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Darkness and Light, Part 3

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Now that I am at the end of my summer break, my sleep cycle is officially fully out of whack. I go to bed at 4 am and often wake up after noon. I’m getting better at not berating myself for this because this luxury is about to end in a few days. And because, since I’m a night owl, I feel the best in the wee hours in the morning. This is when I have my moments of clarity. When my demons lose their power to convince me that I suck. Ironically, for me, seeing the light happens in the darkness of night.

It got me thinking about all of the good/bad dichotomies. Darkness and light. Angels and demons. Joy and pain. As I mentioned in a previous blog post, I’ve been reading all these books about God, trying to understand what it means to be good, and the answer seems to be to accept everything about ourselves–even our sins and our vices. I write about acceptance all the time, but I guess in my mind self-acceptance was still something more along the lines of, don’t hate this thing about yourself because it’s a part of you. But it’s still bad. I mean, how can you think of something like depression as good? How can I embrace something that causes me so much suffering?

Although lately I have had a better appreciation of my depression. I pride myself on being mentally tough–on being a warrior. My greatest strength in tennis is not my athletic ability but rather my mind. My determination to not let my opponent get in my head. To fight, even when I’m down 0-6, 0-5. To be able to see what I’ve done well in a loss and to learn from my mistakes.

One of the things I take the most pride in is that players on my team appreciate me as a captain, and continue to be on my team even if we lose every match, because they think I’m positive and encouraging. I mean, I award a Player of the Game and Honorable Mention in matches where we’ve lost 0-5. That is really looking on the bright side. But my bright side would not be possible without my dark side. My mental illness has strengthened my character. It has shaped the parts of me that people admire the most.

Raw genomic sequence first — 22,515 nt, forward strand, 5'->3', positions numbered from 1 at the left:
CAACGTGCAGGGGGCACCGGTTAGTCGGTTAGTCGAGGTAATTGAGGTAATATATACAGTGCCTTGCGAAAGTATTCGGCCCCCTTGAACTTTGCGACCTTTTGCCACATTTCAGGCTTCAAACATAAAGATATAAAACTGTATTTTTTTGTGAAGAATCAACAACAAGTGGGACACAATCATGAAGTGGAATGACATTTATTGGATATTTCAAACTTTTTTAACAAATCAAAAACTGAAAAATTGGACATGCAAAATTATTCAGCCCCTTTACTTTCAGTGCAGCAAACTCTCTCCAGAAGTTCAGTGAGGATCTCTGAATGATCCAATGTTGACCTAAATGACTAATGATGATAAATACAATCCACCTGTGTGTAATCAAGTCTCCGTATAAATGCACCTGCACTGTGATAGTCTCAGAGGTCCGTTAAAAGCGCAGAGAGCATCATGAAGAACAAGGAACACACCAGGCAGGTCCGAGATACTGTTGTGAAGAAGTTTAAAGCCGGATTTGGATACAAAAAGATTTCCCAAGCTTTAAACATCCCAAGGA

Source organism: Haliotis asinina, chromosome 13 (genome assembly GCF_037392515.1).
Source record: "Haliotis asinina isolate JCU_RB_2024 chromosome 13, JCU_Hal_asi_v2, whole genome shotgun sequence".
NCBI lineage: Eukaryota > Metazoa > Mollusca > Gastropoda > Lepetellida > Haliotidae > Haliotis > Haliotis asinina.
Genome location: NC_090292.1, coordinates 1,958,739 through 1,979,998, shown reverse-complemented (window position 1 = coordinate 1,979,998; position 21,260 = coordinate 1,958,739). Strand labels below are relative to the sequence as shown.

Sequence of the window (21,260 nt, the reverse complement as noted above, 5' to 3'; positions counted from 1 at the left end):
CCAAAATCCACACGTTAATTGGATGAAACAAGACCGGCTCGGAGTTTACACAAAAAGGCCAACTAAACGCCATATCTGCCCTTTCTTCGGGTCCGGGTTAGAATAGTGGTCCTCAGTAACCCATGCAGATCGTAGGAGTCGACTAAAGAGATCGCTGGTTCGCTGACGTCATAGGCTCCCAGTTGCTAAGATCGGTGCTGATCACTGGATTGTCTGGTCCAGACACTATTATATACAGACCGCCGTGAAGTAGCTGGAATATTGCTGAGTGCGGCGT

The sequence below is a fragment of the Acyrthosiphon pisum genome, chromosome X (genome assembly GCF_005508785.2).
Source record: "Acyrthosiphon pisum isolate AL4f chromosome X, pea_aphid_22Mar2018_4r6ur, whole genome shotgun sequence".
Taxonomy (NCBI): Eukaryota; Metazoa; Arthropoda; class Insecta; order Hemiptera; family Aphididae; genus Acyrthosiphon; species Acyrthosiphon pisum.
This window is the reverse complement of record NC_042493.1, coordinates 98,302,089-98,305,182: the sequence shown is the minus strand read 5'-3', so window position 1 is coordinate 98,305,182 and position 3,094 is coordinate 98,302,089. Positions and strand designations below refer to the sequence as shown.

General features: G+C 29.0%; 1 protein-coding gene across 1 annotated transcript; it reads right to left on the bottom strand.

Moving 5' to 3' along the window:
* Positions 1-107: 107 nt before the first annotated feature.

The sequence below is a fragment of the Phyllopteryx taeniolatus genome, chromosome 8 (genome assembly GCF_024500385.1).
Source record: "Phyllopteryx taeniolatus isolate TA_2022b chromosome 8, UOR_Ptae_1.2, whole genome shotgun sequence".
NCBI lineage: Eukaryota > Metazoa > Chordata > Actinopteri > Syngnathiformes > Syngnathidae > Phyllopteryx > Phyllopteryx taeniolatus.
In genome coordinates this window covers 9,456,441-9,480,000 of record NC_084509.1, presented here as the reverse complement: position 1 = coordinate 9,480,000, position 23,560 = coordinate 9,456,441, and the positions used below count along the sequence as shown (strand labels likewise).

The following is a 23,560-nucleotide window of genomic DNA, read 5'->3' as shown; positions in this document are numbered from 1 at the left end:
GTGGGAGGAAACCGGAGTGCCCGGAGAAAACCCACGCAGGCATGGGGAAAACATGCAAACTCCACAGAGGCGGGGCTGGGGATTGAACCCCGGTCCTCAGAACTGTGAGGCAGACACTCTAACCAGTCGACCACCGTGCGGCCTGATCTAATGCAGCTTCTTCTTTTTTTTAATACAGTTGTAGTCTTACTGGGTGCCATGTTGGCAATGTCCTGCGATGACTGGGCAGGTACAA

If boot camp prepares soldiers for war, then depression is the boot camp for hardship. When I look back on each depressive episode, I realize how strong I was, even though I thought I was weak at the time. How hard I was trying, even though I thought I was being lazy. How much hope I had that things would get better, even though a part of me was telling me to give up–that life was not worth living.

Having said all of this, I can’t say that I have fully embraced my depression. I’m not thrilled when it shows up. But I’m trying to accept it in the way people sign up for the military, knowing that it may cost them their life. Or the way that people choose to get married for richer or poorer, in sickness and health. The way parents choose to have children, knowing the heartache that comes from loving so deeply.

Joy and pain. Angels and demons. Darkness and light. I will choose all of these, because I believe our task in this life is to fully embrace what it means to be human.

About Christy Barongan

I didn't know it at the time, but I wanted to be a psychologist so that I could figure out how to be normal. I think many people come to counseling for the same reason. What I've come to learn is that feeling good about myself is not about trying to be normal. It's about trying to be me. But it's a constant struggle for me, just like it is for everyone else. So I thought I would approach this task with openness and honesty and use myself as an example for how to practice self-acceptance.

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